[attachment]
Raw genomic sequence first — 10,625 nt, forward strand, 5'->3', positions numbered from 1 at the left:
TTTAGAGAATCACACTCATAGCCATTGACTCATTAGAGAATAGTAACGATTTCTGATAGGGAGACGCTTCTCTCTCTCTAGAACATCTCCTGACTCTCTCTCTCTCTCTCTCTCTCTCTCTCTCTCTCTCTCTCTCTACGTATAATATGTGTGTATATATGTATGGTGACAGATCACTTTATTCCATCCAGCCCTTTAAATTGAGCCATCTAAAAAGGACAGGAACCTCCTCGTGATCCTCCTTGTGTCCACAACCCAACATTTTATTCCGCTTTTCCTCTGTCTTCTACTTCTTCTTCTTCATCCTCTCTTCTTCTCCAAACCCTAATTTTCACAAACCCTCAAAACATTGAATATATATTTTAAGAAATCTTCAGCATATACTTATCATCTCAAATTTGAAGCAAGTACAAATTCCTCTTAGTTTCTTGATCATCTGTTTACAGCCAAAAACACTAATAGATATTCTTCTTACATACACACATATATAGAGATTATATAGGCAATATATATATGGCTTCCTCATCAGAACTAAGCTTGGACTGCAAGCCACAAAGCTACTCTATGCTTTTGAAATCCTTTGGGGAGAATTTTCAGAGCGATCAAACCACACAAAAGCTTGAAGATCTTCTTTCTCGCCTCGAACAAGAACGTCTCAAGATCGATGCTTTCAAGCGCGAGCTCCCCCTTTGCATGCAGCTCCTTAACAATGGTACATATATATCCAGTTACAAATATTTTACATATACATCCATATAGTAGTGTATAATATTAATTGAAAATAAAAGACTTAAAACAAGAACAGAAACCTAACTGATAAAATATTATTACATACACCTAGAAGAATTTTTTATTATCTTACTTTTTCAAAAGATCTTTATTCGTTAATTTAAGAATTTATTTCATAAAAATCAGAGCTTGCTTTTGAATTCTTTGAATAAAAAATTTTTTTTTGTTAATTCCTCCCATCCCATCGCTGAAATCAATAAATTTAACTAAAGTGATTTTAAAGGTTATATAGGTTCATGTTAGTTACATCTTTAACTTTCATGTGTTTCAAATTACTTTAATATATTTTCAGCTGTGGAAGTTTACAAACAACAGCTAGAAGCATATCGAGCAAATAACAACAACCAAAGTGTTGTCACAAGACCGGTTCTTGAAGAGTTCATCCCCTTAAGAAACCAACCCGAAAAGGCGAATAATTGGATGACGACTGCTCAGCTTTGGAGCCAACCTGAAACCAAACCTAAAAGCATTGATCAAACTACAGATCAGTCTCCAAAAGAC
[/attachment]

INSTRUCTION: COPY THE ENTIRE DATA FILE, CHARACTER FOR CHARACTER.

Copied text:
Raw genomic sequence first — 10,625 nt, forward strand, 5'->3', positions numbered from 1 at the left:
TTTAGAGAATCACACTCATAGCCATTGACTCATTAGAGAATAGTAACGATTTCTGATAGGGAGACGCTTCTCTCTCTCTAGAACATCTCCTGACTCTCTCTCTCTCTCTCTCTCTCTCTCTCTCTCTCTCTCTCTCTACGTATAATATGTGTGTATATATGTATGGTGACAGATCACTTTATTCCATCCAGCCCTTTAAATTGAGCCATCTAAAAAGGACAGGAACCTCCTCGTGATCCTCCTTGTGTCCACAACCCAACATTTTATTCCGCTTTTCCTCTGTCTTCTACTTCTTCTTCTTCATCCTCTCTTCTTCTCCAAACCCTAATTTTCACAAACCCTCAAAACATTGAATATATATTTTAAGAAATCTTCAGCATATACTTATCATCTCAAATTTGAAGCAAGTACAAATTCCTCTTAGTTTCTTGATCATCTGTTTACAGCCAAAAACACTAATAGATATTCTTCTTACATACACACATATATAGAGATTATATAGGCAATATATATATGGCTTCCTCATCAGAACTAAGCTTGGACTGCAAGCCACAAAGCTACTCTATGCTTTTGAAATCCTTTGGGGAGAATTTTCAGAGCGATCAAACCACACAAAAGCTTGAAGATCTTCTTTCTCGCCTCGAACAAGAACGTCTCAAGATCGATGCTTTCAAGCGCGAGCTCCCCCTTTGCATGCAGCTCCTTAACAATGGTACATATATATCCAGTTACAAATATTTTACATATACATCCATATAGTAGTGTATAATATTAATTGAAAATAAAAGACTTAAAACAAGAACAGAAACCTAACTGATAAAATATTATTACATACACCTAGAAGAATTTTTTATTATCTTACTTTTTCAAAAGATCTTTATTCGTTAATTTAAGAATTTATTTCATAAAAATCAGAGCTTGCTTTTGAATTCTTTGAATAAAAAATTTTTTTTTGTTAATTCCTCCCATCCCATCGCTGAAATCAATAAATTTAACTAAAGTGATTTTAAAGGTTATATAGGTTCATGTTAGTTACATCTTTAACTTTCATGTGTTTCAAATTACTTTAATATATTTTCAGCTGTGGAAGTTTACAAACAACAGCTAGAAGCATATCGAGCAAATAACAACAACCAAAGTGTTGTCACAAGACCGGTTCTTGAAGAGTTCATCCCCTTAAGAAACCAACCCGAAAAGGCGAATAATTGGATGACGACTGCTCAGCTTTGGAGCCAACCTGAAACCAAACCTAAAAGCATTGATCAAACTACAGATCAGTCTCCAAAAGAC